United States District Court, M.D. North Carolina
ANDREA C. WEATHERS, Plaintiff,
THOMAS J. ZIKO, in his individual and official capacity; GREGORY CONNOR, in his individual capacity; UNIVERSITY OF NORTH CAROLINA AT CHAPEL HILL; HERBERT B. PETERSON, in his individual and official capacity; JONATHAN KOTCH, in his individual and official capacity; BARBARA K. RIMER, in her individual and official capacity; and SANDRA L. MARTIN, in her individual and official capacity; Defendants
For ANDREA C. WEATHERS, Plaintiff: ANDREA C. WEATHERS, LEAD ATTORNEY, MORRISVILLE, NC.
For THOMAS J. ZIKO, HERBERT B. PETERSON, JONATHAN KOTCH, BARBARA K. RIMER, SANDRA L. MARTIN, THE UNIVERSITY OF NORTH CAROLINA AT CHAPEL HILL, Defendants: MATTHEW T. TULCHIN, N. C. DEPT. OF JUSTICE, RALEIGH, NC.
For GREGORY CONNOR, Defendant: GARY S. PARSONS, LEAD ATTORNEY, WHITNEY SARAH WALDENBERG, TROUTMAN SANDERS, LLP, RALEIGH, NC; GREGORY STEPHEN CONNOR, THE CONNOR LAW FIRM, PLLC, DURHAM, NC.
Thomas D. Schroeder, United States District Judge.
This case returns to the court for yet a third time as Plaintiff Andrea Weathers continues to overcome her previous dismissals.
In 2010, Weathers, an African-American professor at the University of North Carolina at Chapel Hill (" the University" ), brought various racial discrimination claims against the University, Herbert Peterson, Jonathan Kotch, Barbara Rimer, Edward Foster, and Sandra Martin, for denying her reappointment and tenure. Weathers was represented by attorney Gregory S. Connor. Her claims were dismissed at summary judgment. Weathers v. Univ. of N.C. at Chapel Hill (Weathers I), No. 1:08CV847, 2010 WL 4791809, at *1 (M.D.N.C. Nov. 18, 2010). She appealed, and the Fourth Circuit affirmed the dismissal in an unpublished, per curiam opinion. 447 Fed.Appx. 508 (4th Cir. 2011).
In 2013, Weathers filed a pro se complaint against the University, Peterson, Kotch, Rimer, and Martin. The action brought seven claims, including a request to set aside the Weathers I judgment for alleged fraud on the court under Federal Rule of Civil Procedure 60(b) and an independent action in equity. Weathers also brought various State law tort claims, as well as claims for constitutional violations. Defendants moved under Federal Rule of Civil Procedure 12(b)(6) to dismiss all the claims. Weathers then retained her attorney from Weathers I, Connor, to oppose the motion. Ultimately, the district court found no fraud on the court and dismissed all claims. Weathers v. Univ. of N.C. at Chapel Hill (Weathers II), No. 1:12CV1059, 2013 WL 5462300, at *8 (M.D.N.C. Sept. 30, 2013). Weathers then moved the court to reconsider its Judgment pursuant to Federal Rule of Civil Procedure 59.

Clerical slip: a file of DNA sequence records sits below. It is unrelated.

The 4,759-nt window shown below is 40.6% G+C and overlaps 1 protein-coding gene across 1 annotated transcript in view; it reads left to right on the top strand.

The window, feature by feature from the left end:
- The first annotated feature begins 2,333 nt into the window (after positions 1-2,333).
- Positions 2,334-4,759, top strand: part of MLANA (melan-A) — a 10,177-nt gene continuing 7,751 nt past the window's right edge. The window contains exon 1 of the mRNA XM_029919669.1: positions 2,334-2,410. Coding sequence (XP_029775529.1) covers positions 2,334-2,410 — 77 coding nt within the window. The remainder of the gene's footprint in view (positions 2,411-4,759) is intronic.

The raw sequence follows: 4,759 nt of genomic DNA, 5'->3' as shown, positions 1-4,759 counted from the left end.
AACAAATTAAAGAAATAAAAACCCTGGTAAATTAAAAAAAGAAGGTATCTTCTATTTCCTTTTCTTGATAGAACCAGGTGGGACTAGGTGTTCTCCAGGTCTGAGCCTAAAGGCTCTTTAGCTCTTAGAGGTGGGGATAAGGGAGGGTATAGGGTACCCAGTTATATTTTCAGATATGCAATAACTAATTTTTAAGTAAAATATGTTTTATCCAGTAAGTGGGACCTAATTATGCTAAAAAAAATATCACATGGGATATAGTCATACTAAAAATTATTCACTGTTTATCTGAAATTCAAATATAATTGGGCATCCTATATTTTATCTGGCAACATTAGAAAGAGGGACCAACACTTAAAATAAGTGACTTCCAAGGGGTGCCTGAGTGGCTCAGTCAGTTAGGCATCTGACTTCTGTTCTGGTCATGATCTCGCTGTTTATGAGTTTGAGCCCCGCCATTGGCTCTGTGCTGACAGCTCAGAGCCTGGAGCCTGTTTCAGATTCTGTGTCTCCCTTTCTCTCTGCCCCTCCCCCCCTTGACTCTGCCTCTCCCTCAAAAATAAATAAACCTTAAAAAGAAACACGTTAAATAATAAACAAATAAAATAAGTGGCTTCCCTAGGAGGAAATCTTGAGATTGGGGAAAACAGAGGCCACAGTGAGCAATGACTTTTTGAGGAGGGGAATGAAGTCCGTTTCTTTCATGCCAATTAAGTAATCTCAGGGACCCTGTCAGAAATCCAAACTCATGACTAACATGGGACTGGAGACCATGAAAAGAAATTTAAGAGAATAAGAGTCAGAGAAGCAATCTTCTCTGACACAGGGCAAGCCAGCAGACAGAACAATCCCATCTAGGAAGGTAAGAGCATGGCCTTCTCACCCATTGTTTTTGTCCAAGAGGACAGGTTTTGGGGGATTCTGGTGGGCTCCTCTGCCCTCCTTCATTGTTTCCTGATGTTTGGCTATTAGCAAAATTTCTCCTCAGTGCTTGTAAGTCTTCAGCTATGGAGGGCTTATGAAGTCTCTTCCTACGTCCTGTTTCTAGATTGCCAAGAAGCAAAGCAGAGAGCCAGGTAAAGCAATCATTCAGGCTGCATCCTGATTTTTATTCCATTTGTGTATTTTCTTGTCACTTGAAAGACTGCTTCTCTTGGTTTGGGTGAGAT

That motion was denied by the court. Weathers v. Univ. of N.C. at Chapel Hill, No. 1:12CV1059, 2014 WL 198216 (M.D.N.C. Jan. 15, 2014). Weathers appealed these rulings pro se, and the Fourth Circuit again affirmed by an unpublished, per curiam opinion. 578 Fed.Appx. 300 (4th Cir. 2014).
In the present lawsuit, Weathers appears pro se and brings claims against the same Defendants as in Weathers I and Weathers II -- the University, Peterson, Kotch, Rimer, and Martin -- but also adds Connor, her former attorney, as well as Thomas Ziko, the attorney from the North Carolina Department Justice who represented the University and individual Defendants in Weathers I and Weathers II.
In her initial complaint in the present case, Weathers sought relief from judgment under Federal Rule of Civil Procedure 60(b); an independent action in equity for relief from a judgment; and constitutional claims under the Fifth, Seventh, and Fourteenth Amendments to the United States Constitution. All Defendants moved to dismiss the claims, and Weathers responded with a motion for leave to amend her complaint. Connor and the " State Defendants" (all Defendants other than Connor) separately opposed the amendment.
Weathers' proposed amended complaint seeks relief from the judgments in Weathers I & II pursuant to Federal Rule of Civil Procedure 60(b); an independent action in equity for relief from the judgments in Weathers I & II; a State law claim for fraudulent attorney practice under N.C. Gen. Stat. § 84-13 against Ziko and Connor; employment discrimination in violation of 42 U.S.C. § § 1981 and 1983 against the University, Peterson, Rimer, Kotch, and Martin; employment discrimination in violation of Title VII of the Civil Rights Act of 1964, 42 U.S.C. § § 2000e et seq. against the University, Peterson, Kotch, and Rimer; business discrimination in violation of N.C. Gen. Stat. § 75B-2 against all Defendants; and violations of Amendments Five, Seven, and Fourteen to the United States Constitution against all Defendants.
Weathers' motion for leave to amend will be denied as futile, her federal law claims will be dismissed with prejudice, and the court will decline jurisdiction over the State law claims. The court has already addressed Weathers' claims at significant length in two other cases, both of which she appealed. So, rather than to repeat that analysis yet again, the court will ...